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Which should I do - A Levels or BTEC?

(5 Posts)
kzjm9669 Sat 01-Jun-13 20:40:04

My mum is moving away and she wants me to do BTEC, but I want to continue with A Levels. I'm retaking the year, because throughout this year of AS I have realised I picked subjects that were not for me, so I'm starting all over again. I found 1 college in the area that does all 4 courses I want to do - all I'm waiting for is to see if I have been entered in.

I want to study Sociology and Criminology Combined Honours at university, I know all the entry requirements I need. I could do either BTEC or A Levels (even though I prefer to do A Levels) - I know BTEC can be very limiting, and there isn't a BTEC at this college my mum is looking at which does Law or Sociology, which would be good for applying to uni. And I know the limitations for doing BTEC, for example the grading system

I know what I want to do, my mum just doesn't want me to stay where I am (believing I will just become failure, when I know I won't, if I have to stay with my dad or my uncle, I will have to push myself to the limit and cut down on social needs - if I want to get somewhere in life - however my mum and my older sisters don't think that will happen :/ sad )

Anyway, to cut it short, should I do A Levels or BTEC? My mum thinks I don't want to give BTEC a try - I've done BTEC for PE at school, and the reason why I don't like it, because I found it stressful to constantly repeat the work, then your teacher marks it and you THINK you've got a good grade (I thought I got a merit overall in PE = 2 GCSE B's), then moderators re-marked it, and my merit became a pass (2 GCSE C's - which ruined my chances getting into the 6th form I wanted to go to - I don't want the same for university, seeing a merit is worth a C and a pass is worth an E.

littleginger Sat 01-Jun-13 23:05:09

It sounds like you are focused on what you want so no reason that you will become a failure just because of where you are living.

I think wanting the end goal really badly is a better motivator than having a parent breathing down your neck as you can fob off a parent whereas you would know deep down that you are not doing enough to attain your goal. A levels do require dedication though and I would say that your course choice will be a competitive one at uni so be prepared to knuckle down.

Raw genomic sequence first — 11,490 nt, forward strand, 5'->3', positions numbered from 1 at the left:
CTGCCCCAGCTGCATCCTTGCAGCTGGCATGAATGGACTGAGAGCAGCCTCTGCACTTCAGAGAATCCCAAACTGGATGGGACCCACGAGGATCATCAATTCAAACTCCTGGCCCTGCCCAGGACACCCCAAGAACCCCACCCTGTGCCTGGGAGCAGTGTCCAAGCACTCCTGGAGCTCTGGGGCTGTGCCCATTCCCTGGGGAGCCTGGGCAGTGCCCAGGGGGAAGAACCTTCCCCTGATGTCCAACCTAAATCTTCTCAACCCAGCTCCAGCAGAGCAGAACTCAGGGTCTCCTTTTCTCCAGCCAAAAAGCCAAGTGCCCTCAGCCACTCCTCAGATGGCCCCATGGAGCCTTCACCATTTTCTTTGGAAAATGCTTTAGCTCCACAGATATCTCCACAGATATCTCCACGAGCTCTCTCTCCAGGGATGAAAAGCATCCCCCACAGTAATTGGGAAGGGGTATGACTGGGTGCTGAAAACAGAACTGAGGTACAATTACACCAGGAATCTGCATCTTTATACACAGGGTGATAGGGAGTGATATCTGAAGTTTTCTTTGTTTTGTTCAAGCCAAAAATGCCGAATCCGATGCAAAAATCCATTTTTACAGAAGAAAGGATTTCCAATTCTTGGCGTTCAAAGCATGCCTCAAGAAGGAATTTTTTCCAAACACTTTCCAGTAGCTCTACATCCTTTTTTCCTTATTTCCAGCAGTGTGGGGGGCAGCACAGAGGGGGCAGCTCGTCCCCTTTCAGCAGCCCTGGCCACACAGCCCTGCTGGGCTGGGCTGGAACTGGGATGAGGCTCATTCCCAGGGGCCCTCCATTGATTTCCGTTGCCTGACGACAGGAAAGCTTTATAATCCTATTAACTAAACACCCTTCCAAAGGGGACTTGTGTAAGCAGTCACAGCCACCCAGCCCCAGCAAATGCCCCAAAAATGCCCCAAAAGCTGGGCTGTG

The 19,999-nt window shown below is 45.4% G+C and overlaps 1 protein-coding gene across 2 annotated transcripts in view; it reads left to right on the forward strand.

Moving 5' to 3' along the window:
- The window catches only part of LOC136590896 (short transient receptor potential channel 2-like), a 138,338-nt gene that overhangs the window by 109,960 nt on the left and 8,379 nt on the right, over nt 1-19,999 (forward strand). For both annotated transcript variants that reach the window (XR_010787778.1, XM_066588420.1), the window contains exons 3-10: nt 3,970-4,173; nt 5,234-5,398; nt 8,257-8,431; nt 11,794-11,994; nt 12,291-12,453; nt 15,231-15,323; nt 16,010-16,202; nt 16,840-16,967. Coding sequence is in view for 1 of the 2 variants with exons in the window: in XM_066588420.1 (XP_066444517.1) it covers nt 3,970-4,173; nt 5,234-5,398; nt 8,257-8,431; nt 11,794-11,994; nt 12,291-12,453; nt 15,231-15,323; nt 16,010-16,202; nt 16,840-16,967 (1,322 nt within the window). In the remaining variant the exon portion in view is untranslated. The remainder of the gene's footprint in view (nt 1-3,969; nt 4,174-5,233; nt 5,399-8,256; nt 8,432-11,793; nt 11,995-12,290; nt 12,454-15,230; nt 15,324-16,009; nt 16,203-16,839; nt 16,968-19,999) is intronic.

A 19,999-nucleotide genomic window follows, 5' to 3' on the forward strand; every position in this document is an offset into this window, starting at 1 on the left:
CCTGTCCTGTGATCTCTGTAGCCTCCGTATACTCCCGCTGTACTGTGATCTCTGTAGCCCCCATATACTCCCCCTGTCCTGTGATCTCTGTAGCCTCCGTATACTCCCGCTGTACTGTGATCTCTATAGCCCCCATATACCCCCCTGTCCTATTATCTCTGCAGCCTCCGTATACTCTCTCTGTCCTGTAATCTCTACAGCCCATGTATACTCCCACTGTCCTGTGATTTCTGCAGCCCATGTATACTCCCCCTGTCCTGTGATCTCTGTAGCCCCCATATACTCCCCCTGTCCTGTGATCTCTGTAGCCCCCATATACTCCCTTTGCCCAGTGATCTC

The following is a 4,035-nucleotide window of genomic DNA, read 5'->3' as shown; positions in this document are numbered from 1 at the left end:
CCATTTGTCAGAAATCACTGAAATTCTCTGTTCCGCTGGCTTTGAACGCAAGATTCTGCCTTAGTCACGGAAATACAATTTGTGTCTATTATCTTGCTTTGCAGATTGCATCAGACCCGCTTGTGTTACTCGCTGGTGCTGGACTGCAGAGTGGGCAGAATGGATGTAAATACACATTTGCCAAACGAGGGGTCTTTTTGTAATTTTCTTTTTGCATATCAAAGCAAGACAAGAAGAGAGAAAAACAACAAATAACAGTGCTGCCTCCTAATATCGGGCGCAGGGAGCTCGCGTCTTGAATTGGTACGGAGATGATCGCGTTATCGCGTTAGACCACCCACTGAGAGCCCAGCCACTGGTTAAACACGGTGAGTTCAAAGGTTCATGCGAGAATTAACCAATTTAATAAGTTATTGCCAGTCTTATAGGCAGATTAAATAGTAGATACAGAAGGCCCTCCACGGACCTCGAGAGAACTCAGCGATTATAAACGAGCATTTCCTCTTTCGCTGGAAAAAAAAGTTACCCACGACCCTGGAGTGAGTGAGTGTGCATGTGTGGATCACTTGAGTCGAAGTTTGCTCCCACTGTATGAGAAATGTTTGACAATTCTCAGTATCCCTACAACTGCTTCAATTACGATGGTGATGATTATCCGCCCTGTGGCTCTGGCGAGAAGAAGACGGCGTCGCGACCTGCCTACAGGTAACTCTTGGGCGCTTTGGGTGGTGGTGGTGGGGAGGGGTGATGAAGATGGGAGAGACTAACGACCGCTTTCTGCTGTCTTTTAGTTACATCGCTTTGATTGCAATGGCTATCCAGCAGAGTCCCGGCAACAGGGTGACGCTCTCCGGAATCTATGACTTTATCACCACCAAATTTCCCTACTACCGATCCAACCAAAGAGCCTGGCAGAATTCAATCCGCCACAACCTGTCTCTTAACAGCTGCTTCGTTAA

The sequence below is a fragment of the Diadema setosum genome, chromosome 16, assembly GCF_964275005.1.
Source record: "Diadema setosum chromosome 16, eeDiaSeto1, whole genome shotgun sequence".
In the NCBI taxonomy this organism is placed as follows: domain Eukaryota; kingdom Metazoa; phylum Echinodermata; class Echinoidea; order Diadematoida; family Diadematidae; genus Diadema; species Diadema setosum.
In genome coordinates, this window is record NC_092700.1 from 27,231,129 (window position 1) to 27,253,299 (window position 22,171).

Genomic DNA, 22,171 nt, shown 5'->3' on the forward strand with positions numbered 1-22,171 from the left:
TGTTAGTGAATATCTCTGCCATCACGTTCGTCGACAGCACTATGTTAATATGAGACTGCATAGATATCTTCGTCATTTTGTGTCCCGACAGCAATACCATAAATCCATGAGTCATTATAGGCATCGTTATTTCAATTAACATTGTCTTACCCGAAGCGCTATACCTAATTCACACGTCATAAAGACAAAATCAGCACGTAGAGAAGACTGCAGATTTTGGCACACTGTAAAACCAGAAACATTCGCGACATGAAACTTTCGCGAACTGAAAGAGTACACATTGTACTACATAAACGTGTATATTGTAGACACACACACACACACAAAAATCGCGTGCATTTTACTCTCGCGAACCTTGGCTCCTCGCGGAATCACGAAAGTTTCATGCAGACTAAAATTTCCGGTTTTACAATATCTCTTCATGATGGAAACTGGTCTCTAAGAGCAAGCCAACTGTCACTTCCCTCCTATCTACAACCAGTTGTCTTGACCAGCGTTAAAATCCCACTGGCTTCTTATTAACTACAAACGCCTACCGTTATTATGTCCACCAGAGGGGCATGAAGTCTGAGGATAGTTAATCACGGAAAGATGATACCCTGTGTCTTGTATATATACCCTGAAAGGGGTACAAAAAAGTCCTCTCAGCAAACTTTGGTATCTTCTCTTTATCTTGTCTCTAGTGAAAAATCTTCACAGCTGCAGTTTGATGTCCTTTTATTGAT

sashh Sun 02-Jun-13 05:13:25

Why don't you read the responses to your other threads instead of repeatedly posting the same thing.

robynamy1 Thu 06-Jun-13 21:22:46

ive just finished pre access to health and social care which i was annoyed about doing because i have 11 gcses a-c but had to do the pre access because i havent been in full time education since school and im now 26. I got a distinction in each unit which i was very suprised about .When i left school i went onto 6th form and did english and psychology spanish and french but left before sitting my exams because i was suffering badly with depression at the time. i believe that the work next year will be harder than this year but i cant see it being much more difficult. i find the assignments helpful because they will be linked to the subjects i will be doing at uni so i will be more confident and prepared because I will have lots of knowledge in the chosen area. I did really enjoy the psychology though so I do understand where your coming from here. I think you should weigh up the pros and cons and dont rule anything out without seriously thinking about everything. Im sure you will get the grades you need to go into university and atleast with a btec there are no exams, just assignments. no last minute nerves!

Kez100 Fri 14-Jun-13 15:41:35

My daughter is doing BTEC and just finished year one with 8 distinctions and 1 merit. It's been really hard work and she puts in easily 20 hours a week on top of the 15 in college. But she loves the fact what she is doing is commercial and useful (i guess that depends on the course chosen) and comes without exams.

It's also good to know when looking at University courses, which entry requirements she thinks she can realistically achieve.

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